Whether your dream is to lead a company, be a top producer in your field, overcome the self-destructive habits that hold you back, lose weight, or make a difference in the larger world, Who’s Got Your Back will give you the roadmap you’ve been looking for to achieve the success you deserve

Co-Active Coaching: Changing Business, Transforming Lives  by Henry Kimsey-House

“Co-Active Coaching remains the bible of coaching guides. . . . No other book gives you the tools, the skills, and the fundamentals to succeed.”—Stephen Covey, author of The Seven Habits of Highly Effective People

Originally posted 2015-06-14 10:24:10.

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Entrepreneur Survival Checklist

You have taken the leap into the world of entrepreneurism.  You are motivated, excited and enjoying the freedom you now have to create, innovate and explore your ideas and ventures. This entrepreneur survival checklist is a tool to help you stay focused and succeed.

entrepreneur's survival checklist

 

 

 

 

 

 

“Your time is limited, so don’t waste it living someone else’s life. Don’t be trapped by dogma – which is living with the results of other people’s thinking. Don’t let the noise of other’s opinions drown out your own inner voice. And most important, have the courage to follow your heart and intuition. They somehow already know what you truly want to become. Everything else is secondary.”

Steve Jobs

I am sure you will agree that an entrepreneur experience could be described as a feeling that you are at last set free. You have been given permission to be what you were meant to be and do what you were meant to do. Living the entrepreneur dream of not being locked into the 9-5 treadmill and no longer being dependent on working for someone else to help them realize their dreams feels like the right thing for you.

You probably are now asking yourself. ” Why on earth did I not do this earlier” ?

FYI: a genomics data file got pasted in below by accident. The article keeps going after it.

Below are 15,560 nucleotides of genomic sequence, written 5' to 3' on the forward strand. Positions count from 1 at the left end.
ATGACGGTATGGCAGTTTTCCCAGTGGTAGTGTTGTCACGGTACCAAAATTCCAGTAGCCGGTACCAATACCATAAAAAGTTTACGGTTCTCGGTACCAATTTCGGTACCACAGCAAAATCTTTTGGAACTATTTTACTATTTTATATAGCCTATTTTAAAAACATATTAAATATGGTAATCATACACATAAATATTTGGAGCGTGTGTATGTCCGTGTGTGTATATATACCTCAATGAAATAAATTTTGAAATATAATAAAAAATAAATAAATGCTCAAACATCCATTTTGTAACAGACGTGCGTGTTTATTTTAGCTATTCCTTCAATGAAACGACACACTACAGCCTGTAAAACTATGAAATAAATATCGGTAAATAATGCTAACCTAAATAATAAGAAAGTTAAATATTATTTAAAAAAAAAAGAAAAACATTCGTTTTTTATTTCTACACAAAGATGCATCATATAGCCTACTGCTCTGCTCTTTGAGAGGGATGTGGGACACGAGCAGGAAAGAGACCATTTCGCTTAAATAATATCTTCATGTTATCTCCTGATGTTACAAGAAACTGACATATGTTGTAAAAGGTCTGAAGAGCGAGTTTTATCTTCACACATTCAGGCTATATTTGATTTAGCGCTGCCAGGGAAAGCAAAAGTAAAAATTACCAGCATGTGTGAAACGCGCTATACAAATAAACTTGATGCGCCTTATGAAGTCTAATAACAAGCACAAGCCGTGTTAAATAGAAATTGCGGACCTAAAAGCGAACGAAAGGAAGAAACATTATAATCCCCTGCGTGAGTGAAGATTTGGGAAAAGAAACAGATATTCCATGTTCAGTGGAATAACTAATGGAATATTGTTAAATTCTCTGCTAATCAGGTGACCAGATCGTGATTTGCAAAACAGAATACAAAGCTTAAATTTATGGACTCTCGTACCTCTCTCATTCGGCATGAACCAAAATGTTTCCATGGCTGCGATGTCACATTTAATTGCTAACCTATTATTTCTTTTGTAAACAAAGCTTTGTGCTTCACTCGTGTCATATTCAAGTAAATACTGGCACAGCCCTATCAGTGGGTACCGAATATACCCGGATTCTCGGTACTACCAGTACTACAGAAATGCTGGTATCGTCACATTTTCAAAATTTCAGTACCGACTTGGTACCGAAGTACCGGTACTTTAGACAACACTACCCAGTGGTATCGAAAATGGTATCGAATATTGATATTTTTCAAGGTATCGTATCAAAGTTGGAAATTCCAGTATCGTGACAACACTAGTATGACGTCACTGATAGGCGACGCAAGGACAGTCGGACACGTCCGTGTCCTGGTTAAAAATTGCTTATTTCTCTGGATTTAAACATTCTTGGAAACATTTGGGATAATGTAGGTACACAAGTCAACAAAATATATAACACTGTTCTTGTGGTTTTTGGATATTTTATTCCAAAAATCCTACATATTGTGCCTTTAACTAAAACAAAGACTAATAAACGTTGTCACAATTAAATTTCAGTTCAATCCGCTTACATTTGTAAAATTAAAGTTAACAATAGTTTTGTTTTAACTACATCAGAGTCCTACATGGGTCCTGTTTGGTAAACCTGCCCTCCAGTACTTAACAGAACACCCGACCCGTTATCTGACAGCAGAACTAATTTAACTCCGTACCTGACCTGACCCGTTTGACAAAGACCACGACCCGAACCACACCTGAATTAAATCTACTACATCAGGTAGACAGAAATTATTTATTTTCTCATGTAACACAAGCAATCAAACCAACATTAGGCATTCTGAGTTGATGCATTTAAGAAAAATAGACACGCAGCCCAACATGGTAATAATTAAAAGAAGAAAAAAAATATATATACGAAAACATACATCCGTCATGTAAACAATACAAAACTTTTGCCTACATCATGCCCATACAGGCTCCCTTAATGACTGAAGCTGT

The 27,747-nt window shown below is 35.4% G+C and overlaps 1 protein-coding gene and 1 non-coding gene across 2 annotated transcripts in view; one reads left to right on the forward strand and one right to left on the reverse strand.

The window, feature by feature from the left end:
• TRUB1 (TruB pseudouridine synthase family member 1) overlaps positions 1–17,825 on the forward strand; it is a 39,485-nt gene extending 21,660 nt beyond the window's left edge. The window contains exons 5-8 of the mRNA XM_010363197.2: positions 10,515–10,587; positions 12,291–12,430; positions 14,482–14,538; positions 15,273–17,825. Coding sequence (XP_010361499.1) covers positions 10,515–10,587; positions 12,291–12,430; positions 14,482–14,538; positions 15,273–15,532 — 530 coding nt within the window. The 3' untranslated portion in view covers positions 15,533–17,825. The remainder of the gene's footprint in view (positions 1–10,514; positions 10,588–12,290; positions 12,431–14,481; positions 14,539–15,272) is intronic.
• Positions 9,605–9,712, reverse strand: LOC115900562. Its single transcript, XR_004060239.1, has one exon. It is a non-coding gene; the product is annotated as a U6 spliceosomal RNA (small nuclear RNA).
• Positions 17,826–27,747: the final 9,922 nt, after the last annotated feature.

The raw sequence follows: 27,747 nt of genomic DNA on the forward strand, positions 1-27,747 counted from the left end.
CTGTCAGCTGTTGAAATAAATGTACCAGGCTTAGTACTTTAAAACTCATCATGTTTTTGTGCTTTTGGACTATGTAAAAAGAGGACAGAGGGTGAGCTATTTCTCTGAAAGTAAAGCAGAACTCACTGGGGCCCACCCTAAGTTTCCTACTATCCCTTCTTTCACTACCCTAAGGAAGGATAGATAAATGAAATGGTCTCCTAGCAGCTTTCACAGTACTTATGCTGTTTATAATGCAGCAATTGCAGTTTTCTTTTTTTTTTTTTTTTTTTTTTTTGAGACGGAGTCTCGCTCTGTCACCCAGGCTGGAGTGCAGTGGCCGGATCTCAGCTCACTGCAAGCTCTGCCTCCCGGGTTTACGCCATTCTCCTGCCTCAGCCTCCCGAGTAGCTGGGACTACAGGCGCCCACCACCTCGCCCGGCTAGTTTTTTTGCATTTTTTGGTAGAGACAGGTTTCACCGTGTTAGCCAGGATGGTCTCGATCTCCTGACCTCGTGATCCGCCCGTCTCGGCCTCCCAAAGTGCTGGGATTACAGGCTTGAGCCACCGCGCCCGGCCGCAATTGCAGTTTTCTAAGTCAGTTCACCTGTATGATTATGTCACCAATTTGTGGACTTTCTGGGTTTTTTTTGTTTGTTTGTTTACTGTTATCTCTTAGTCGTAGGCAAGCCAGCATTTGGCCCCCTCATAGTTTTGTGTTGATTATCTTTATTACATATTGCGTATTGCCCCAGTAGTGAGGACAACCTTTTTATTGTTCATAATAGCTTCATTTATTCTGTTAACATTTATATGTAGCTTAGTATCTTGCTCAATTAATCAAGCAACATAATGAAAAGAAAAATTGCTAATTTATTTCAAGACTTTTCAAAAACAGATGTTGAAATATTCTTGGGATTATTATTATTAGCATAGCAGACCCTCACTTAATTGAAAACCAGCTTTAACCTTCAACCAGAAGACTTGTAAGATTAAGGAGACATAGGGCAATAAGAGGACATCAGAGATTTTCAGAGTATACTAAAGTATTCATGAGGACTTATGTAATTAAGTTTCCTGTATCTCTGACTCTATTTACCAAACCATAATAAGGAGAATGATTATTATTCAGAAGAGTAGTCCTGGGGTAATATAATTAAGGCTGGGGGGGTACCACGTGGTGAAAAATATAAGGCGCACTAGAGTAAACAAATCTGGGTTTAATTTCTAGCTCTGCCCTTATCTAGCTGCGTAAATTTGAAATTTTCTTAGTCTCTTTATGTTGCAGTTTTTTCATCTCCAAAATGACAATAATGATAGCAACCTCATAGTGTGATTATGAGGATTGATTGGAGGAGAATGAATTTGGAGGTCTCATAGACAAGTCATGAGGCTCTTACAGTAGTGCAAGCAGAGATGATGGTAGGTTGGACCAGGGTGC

…and then you need to ask yourself the next question: “Am I prepared”?

Being an entrepreneur can be very rewarding but it comes with its fair share of challenges. To make your dream a reality you need to be dedicated and focused. The only way to do this successfully is to plan in advance, anticipating the ‘what if’s’ and how to’s’ to try to avoid them impacting or derailing what you are trying to achieve.

Ask yourself the following questions to help you determine your strategy as an entrepreneur. You need to be sure that your strategy will support you and help you to realize success.

Top 10 Entrepreneur’s Survival Checklist

1/ How am I going to live and pay my bills while I work on my business ideas as it is being incubated?

Determine a plan based on the resources you have available and a timeline for your project. This must be realistic and not assumptive.

2/How do I look after my health?

Am I engaging in regular physical exercise, sleeping well, giving myself permission to have downtime and spend time with my family and friends? It is important to be focused but try not to be consumed by your business. A hybrid 7 day week is expected, but scheduling personal time is essential to maintain a balance.

3/ What is the Unique Value Proposition that my business idea has that sets it apart from its competitors?

Those competitors may be active in market and in the space that your business idea will reside or they may be like businesses that have adopted parts of your idea but it may not be their core business. Networking with other entrepreneurs, especially those that are playing in your space, will help you identify your U.V.P. and potentially help you to recognize other points of difference you can leverage.

4/ Who will be my customers or audience?

Your business idea cannot be successful unless it is adopted or consumed. Don’t be afraid to research and explore a cross-section of who you think your intended audience or customers are. Find out what they think about your business idea. You don’t have to give the game away just ask questions to determine a scenario of need or want versus motivation. Take the time to look at similar ideas and where they fell short or are successful to streamline your business idea.

5/ How is my business idea going to make money?

All in all they say money makes the world go around and although this is not necessary to find initial success it does help to attract investment and resource to realize the potential of your business idea. A sound commercial strategy, that although based on projection, has robust data to support assumptions, will be one of the first thing investors will be looking at.

6/ Do I spend too much time playing with the ‘fluffy’ stuff?